Figs, I’ve noticed, are surprisingly polarising. You offer them to some people and they act like you’re presenting them with a bag of precious gems, loaded with memories of childhood and warm autumn sun and being perched in the middle of their grandfather’s fig tree. And then, there are people who look at you with the deepest suspicion, as if sizing you up to see if you are actually serious. They take a moment, looking at the prospect of eating some kind of poison, then reply an awkward ‘no thanks’ and try to change the subject.
Once, I tried to get my dad to eat a fig, and it was like trying to get a small child to eat lettuce. No matter what lines of reasoning I pursued, I had no chance. My mum too, while slightly more open to it, remembered some awful jam from her childhood that was full of seeds and put her off for life.
We acquired three green fig trees with our house when we bought it. Although we love figs, we thought one tree would keep us happy, so we cut two down in the name of a little more diversity. The tree is still young and we’ve kept it short so we can reach all the figs without a ladder. They ripen slowly and leisurely, in random flashes of crimson starting from the sunny front of the tree and slowly moving around to the shady back as the weeks go by. A ripe fig with a little nectar starting to drip from its hole at the base is like eating a spoonful of jam – but not sickly, just delicious. A burst of hot weather brings on a burst of ripe figs – and then the weather cools down again and you have a few rest days. You continue on like this, leap-frogging your way through the season, for well over a month and there is never an enormous glut.
Fig and quark (or cream cheese) strudel
This strudel was inspired by the figs from our tree, and also by some quark from Schulz Organic Dairy in Timboon that we had in the fridge. (I spied the tub at the market the other day and like an elderly lady next to me, I could not resist.) Quark is the true cottage cheese of Europe, with a soft texture like thick yoghurt. Also called fromage frais, it is used to make Frûche if you’ve ever been a fan of that (I used to love it!). Quark can be used wherever you might use mascarpone or cream cheese, although it is healthier with much less fat than both.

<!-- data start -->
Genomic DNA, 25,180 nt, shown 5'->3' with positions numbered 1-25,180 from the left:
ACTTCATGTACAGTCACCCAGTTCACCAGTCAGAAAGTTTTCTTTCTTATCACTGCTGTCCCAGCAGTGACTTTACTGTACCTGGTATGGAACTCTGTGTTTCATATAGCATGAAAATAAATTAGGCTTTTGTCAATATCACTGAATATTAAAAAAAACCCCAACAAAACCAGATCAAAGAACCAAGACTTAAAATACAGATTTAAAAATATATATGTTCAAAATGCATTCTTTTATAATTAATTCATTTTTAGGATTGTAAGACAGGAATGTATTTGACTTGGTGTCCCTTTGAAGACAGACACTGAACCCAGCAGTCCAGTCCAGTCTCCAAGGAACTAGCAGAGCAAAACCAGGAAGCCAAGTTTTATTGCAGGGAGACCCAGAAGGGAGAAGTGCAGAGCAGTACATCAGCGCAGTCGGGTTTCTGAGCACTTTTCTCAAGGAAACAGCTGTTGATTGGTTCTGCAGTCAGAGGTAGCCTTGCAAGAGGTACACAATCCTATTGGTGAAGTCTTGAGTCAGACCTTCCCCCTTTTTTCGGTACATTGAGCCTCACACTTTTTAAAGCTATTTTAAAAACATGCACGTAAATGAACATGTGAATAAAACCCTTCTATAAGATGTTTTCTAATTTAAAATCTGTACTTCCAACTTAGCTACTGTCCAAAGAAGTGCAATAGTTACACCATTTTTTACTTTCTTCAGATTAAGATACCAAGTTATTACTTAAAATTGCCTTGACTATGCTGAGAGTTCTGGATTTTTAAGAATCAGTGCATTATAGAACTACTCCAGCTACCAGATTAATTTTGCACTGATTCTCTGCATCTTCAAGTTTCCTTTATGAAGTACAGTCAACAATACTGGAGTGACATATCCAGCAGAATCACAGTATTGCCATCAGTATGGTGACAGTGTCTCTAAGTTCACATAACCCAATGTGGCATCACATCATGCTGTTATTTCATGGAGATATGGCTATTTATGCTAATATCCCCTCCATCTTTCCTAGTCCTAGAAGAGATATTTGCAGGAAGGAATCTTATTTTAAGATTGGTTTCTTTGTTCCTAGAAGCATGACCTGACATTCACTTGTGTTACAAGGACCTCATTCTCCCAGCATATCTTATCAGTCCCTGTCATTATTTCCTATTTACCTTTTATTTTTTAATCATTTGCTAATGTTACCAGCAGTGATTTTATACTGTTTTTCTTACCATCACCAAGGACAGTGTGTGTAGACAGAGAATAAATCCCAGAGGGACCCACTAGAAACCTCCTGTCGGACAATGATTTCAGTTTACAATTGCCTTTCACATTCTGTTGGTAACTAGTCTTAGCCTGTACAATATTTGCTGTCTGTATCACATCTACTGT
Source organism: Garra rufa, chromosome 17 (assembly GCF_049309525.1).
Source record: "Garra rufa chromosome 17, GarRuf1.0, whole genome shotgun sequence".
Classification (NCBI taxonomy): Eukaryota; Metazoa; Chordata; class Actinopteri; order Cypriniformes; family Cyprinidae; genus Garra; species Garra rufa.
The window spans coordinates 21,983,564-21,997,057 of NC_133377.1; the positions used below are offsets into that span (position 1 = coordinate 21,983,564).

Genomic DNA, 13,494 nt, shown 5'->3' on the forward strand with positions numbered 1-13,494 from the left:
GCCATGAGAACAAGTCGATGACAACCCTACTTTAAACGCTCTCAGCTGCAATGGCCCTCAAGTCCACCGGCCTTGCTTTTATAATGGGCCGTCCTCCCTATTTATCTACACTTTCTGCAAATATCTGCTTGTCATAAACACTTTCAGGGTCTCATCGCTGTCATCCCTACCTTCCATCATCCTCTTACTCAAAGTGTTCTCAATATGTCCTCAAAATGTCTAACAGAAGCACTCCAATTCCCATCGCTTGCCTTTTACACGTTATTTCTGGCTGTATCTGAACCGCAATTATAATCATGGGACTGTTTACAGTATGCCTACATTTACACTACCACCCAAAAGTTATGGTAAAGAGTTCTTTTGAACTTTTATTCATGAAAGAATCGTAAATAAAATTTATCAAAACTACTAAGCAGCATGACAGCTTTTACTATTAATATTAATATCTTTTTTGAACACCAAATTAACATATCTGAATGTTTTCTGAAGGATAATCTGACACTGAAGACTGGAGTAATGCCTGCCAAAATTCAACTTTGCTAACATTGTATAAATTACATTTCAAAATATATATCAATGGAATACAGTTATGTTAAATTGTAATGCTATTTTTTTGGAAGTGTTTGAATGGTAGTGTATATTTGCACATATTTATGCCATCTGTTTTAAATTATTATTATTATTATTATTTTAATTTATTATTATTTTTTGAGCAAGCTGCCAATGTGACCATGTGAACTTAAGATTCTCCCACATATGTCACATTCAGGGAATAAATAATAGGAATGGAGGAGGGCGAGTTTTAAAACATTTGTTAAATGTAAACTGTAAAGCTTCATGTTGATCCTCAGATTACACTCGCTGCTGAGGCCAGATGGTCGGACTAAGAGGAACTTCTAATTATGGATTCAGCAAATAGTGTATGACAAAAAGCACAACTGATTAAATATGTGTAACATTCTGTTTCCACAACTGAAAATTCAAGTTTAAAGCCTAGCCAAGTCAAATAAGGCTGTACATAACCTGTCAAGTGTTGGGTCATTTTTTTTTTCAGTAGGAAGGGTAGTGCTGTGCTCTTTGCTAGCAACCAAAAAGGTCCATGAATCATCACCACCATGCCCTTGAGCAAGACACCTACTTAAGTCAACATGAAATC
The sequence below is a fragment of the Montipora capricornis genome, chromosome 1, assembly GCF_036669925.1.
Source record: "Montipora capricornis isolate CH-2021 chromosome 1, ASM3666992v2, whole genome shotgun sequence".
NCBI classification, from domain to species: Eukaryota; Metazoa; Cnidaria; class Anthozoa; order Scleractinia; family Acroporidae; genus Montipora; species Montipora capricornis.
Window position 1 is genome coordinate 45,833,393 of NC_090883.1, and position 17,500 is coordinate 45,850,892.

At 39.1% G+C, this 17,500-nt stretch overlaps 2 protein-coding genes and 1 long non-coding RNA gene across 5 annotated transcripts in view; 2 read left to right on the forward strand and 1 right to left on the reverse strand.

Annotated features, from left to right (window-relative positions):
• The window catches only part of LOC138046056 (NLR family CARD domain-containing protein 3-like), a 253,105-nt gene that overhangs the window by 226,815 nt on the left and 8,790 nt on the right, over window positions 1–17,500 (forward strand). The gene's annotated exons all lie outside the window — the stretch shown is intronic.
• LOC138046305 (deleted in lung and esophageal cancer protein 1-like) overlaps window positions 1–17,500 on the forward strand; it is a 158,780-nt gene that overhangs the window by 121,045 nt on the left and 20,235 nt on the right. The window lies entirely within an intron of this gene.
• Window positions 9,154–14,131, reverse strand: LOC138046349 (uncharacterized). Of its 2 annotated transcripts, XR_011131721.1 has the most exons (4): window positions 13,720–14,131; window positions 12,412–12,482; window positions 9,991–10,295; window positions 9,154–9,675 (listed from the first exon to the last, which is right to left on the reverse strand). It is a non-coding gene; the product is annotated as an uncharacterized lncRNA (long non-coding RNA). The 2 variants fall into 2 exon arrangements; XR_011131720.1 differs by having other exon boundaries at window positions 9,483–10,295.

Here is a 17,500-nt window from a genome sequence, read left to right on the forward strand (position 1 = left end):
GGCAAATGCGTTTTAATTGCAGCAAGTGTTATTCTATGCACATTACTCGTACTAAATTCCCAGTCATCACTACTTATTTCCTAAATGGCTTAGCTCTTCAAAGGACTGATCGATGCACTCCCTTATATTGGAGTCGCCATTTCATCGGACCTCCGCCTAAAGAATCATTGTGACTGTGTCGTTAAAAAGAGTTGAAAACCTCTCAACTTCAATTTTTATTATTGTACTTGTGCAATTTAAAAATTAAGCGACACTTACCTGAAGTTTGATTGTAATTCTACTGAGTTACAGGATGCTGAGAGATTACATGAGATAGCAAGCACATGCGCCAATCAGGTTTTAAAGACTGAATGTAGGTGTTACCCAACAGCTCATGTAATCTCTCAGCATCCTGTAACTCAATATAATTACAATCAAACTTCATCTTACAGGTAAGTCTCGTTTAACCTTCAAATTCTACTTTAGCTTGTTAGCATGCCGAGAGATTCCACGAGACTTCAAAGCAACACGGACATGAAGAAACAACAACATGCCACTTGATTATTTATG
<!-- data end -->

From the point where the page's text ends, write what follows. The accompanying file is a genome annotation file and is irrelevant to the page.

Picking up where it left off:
250 g quark or cream cheese
1 teaspoon vanilla extract
3 tablespoons white sugar
450 g figs, thickly sliced
60 g butter, melted
6 filo pastry sheets
3 tablespoons almond meal
Put the quark or cream cheese in a bowl and stir in the egg, vanilla and 2 tablespoons of sugar. Taste and add more sugar if desired.
Mix the sliced figs with the remaining tablespoon of sugar.
Preheat the oven to 180°C and brush some of the butter over a long baking tray. Lay 1 sheet of filo pastry lengthwise on a work surface and paint it with butter. Top with another sheet of filo, and paint with more butter. Continue layering until you have used all the filo and most of the butter.
Sprinkle the pastry with the almond meal, leaving about 3 cm free at the side and bottom edges and about 8 cm free at the top. Spoon the quark mixture onto the pastry in a long line about 5 cm from the bottom edge without going all the way to the ends. Cover with the figs. Paint the top edge of pastry with butter and loosely roll the pastry up enclosing the filling. Fold up the ends of the strudel. Lift the strudel onto the tray and paint the top with more butter.
Bake in the oven for 30–40 minutes, until golden. Serve warm or at room temperature.